The quit notice issued to Igbos living in the north by Arewa youths and elders is capable of pushing the country to break up if other Nigerians do not wade into the matter.
This is the view of some Yoruba elders in Oyo State, under the auspices of the Oke Ogun Council of Elders (OCE). In a release signed by its spokesman, Comrade Jare Ajayi, the elders said the development “should quickly be nipped in the bud, for it is a sure but undesirable way of breaking up our dear country, Nigeria”.
On Tuesday, June 6, 2017, a group of youths in the northern part of the country, issued a statement calling on Igbo people in the 19 states in the north to quit the region latest October 1, 2017.
Maintaining that they were speaking for a coalition of youths’ associations in the region, Messrs Yerima Shettima and Adbulaziz Suleiman, at the press conference they held in Kaduna said that they came up with this position following the determination of Igbo people to have their own nation called Biafra.
Although state governors in the north and other prominent Nigerians have been condemning the ultimatum by the Arewa group, the Oke Ogun elders fear that “exchanges between youths from the north and Eastern Nigeria have been pointing to the direction of breaking up the country going by the tension that is rapidly building up”.
According to the OCE, the development is a replica of what happened in 1966 during which people of the South East living in the north were forced to leave other parts of Nigeria as a result of the tension and violence they faced particularly in the north.
The OCE regretted that “many lives were lost with property running into millions of naira perishing while the unfortunate incident eventually led to the 30 months civil war between 1967 and 1970.
The group stated further: “We are afraid that the ground is been prepared for a similar scenario with the hot words coming from the two sides, north and east. We are afraid that if this trend is not quickly checked, another civil war may brak out. And as is widely claimed, no nation fights two civil wars and remains intact. We are calling on right thinking people across the divides, especially elders, to quickly put a stop to this rapid slide into anarchy and break-up”.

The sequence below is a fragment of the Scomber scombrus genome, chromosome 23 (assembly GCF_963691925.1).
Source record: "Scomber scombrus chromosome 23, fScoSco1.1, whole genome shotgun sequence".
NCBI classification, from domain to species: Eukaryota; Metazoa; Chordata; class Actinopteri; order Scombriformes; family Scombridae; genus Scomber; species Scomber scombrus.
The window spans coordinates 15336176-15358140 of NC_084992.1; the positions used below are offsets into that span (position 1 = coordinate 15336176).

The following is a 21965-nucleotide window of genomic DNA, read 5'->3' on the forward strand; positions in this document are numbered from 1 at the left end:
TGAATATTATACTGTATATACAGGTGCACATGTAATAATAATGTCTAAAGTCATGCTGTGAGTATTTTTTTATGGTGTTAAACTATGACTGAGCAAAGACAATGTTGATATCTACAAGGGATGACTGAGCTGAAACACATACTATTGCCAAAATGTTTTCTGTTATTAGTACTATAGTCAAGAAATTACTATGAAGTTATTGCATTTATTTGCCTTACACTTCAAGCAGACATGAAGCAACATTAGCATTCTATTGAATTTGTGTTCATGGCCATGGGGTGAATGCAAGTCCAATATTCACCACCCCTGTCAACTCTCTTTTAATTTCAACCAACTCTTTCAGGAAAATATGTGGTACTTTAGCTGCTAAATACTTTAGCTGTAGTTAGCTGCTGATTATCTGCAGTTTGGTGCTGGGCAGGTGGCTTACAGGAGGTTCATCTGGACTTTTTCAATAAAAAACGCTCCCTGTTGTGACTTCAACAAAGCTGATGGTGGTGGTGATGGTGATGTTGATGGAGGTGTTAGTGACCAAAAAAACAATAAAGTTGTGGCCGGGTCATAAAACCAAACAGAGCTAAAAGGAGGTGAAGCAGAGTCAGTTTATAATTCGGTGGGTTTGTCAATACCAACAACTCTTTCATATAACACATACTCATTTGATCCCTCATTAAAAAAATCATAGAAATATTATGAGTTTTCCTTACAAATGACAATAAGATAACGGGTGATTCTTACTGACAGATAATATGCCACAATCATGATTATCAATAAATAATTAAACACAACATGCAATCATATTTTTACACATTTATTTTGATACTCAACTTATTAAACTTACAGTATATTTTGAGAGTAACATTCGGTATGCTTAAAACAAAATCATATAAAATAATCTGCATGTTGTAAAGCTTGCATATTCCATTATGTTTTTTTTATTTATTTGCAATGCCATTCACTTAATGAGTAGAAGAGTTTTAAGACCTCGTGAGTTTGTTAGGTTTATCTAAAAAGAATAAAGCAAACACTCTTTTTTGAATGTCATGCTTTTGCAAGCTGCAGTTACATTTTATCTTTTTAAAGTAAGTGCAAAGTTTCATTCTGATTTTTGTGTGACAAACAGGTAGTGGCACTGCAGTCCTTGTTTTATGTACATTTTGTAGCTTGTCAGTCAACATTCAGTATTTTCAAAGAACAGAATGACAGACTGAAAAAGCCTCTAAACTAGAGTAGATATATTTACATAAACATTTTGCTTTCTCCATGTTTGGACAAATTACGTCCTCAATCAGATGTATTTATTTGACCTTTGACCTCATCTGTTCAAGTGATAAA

The OCE insisted that the situation for catastrophe is greater now than it was in the 1960s. Pointing to a lot of anomalies and shortcomings in the Nigerian society today, the group worried that “there is internal displacement as a result of Boko Haram and communal conflicts in the north; there is the problem of violent herdsmen trying to take over people’s lands in the Middle Belt and in the South and the West; there is a lot of discontent that makes a lot of youths to be disenchanted thus making them ready materials for anti-social activities”.
“To us as Oke Ogun elders and to us as Oke Ogun people, Nigeria is better-off as a country. But the country will continue to remain as one only if restructuring takes place. This restructuring should take the form of power devolution to constituent entities with genuine federalism allowed to prevail, where marginalization is genuinely addressed, where justice and fairness as well as merit are at play rather than the impunity, sectionalism, nepotism and self-centeredness that we have today become a thing of the past”, the release concluded.